Looking back in ebay several weeks ago, many interesting items appeared. It is apparent that demand for good quality and rare stamps from this country remains strong and shows no sign of abating anytime soon. It is likened to the unstoppable rise of the Chinese stamps in recent years. The most recent Stanley Gibbons catalogue of 2012 documents  this quite clearly with many British Borneo (N. Borneo, Sarawak, Labuan and Brunei) show significant increase in catalogue pricing compared to, for example, Straits Settlement and other traditional 'philatelic' countries.

Here's some of the more interesting stuffs that I think worth having a second look:

1. Kudat D2

This interesting Kudat cancel yielded a finishing price of £95.88 after 7 bids. Appeared and ended in ebay on 15.01.2012. The date is "A 6 FE 1890". We know that there are many varieties on the Kudat D2 postmark, for example (a) The year code is strucked in two digits from 01.01.1894; (b) The time code (which is either A or P) invariably omitted from about 09.06.1895; and (c) Usually strucked in blue ink from about 10.03.1894 to 09.06.1895.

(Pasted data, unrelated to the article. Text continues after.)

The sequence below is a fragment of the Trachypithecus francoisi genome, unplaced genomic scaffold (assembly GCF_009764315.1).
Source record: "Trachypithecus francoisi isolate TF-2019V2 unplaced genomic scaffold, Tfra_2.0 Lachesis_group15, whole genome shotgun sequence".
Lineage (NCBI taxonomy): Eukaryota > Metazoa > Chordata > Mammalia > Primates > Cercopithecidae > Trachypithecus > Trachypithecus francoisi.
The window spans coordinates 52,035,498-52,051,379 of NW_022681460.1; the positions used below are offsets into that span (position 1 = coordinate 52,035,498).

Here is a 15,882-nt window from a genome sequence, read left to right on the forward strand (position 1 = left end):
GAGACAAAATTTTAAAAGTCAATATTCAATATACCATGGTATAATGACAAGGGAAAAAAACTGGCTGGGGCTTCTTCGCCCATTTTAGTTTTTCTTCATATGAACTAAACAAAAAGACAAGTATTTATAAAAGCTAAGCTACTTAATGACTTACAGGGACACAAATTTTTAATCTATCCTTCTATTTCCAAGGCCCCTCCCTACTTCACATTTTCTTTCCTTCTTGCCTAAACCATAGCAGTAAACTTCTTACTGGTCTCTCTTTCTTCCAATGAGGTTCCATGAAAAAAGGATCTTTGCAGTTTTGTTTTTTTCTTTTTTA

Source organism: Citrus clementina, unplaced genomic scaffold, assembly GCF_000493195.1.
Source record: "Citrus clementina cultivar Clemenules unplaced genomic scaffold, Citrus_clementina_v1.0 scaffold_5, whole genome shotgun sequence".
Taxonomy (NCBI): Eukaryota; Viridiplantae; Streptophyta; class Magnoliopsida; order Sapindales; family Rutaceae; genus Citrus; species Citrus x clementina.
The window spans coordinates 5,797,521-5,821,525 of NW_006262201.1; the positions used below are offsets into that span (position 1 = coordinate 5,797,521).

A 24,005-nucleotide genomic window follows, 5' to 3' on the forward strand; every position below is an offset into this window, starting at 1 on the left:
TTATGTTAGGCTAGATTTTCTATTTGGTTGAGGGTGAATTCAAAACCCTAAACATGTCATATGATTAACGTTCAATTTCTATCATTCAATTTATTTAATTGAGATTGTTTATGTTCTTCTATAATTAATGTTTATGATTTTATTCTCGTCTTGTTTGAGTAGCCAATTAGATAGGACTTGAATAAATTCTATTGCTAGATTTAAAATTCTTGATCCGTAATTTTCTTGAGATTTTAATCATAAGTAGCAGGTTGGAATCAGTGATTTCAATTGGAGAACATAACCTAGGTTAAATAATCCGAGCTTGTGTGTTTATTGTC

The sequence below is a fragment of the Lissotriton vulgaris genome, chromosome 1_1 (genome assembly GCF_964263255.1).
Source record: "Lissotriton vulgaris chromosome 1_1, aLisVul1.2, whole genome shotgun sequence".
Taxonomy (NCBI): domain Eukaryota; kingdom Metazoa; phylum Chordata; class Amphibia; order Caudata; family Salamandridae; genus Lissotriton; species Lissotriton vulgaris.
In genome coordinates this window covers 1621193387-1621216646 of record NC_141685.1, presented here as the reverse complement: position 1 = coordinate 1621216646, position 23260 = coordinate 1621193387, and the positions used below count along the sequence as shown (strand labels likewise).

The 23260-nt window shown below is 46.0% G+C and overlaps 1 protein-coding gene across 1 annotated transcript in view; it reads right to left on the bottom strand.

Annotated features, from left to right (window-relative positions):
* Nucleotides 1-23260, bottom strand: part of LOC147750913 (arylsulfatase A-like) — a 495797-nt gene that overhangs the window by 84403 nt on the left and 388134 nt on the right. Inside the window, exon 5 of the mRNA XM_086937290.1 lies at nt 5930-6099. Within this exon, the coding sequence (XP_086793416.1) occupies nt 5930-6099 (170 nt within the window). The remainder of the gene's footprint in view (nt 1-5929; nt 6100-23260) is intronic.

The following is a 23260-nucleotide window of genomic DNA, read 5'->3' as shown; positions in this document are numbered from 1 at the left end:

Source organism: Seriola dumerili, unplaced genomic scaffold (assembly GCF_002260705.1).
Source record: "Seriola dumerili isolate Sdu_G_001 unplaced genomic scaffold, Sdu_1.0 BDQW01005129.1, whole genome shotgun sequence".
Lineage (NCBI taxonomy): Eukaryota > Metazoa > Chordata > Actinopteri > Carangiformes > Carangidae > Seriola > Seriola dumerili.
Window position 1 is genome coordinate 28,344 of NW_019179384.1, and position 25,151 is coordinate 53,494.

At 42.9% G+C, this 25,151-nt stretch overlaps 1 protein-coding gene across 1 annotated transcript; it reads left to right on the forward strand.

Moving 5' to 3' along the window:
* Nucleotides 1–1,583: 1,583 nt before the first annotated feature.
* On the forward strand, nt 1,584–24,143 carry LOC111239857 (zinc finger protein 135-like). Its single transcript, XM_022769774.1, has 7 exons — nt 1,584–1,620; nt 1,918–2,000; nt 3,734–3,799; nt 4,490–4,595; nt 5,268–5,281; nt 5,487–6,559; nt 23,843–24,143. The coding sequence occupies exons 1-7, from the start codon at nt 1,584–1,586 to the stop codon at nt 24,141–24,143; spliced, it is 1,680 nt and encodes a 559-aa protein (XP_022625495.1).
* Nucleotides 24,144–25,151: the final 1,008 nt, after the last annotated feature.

This Kudat D2 postmark however, only bears the first two digits of the year plug. As can be seen, the year is completed with a pen, making it 1890. This is not documented in Proud's postal history book. I'm not sure of the relative rarity of such a cancellation but surely, varieties are the spice of life and my guess is that it's not terribly common at all.

2. Royal Dutch Airlines (K.L.M) via Singapore / via Alor Setar

Registered mail from Sandakan to England carried by the Royal Dutch Airline (K.L.M) in 1936 via Singapore. The rate is 75 cents franked with 10c, 16c, 24c and 25c stamps of 1926-28 issue. Registration fee in 1936 to all destinations was 15c. The KLM service to Great Britain was 60 cents, making the overall cost of sending a registered letter using this service to Britain to be 75c. Ended on 13.01.12 in ebay at £280.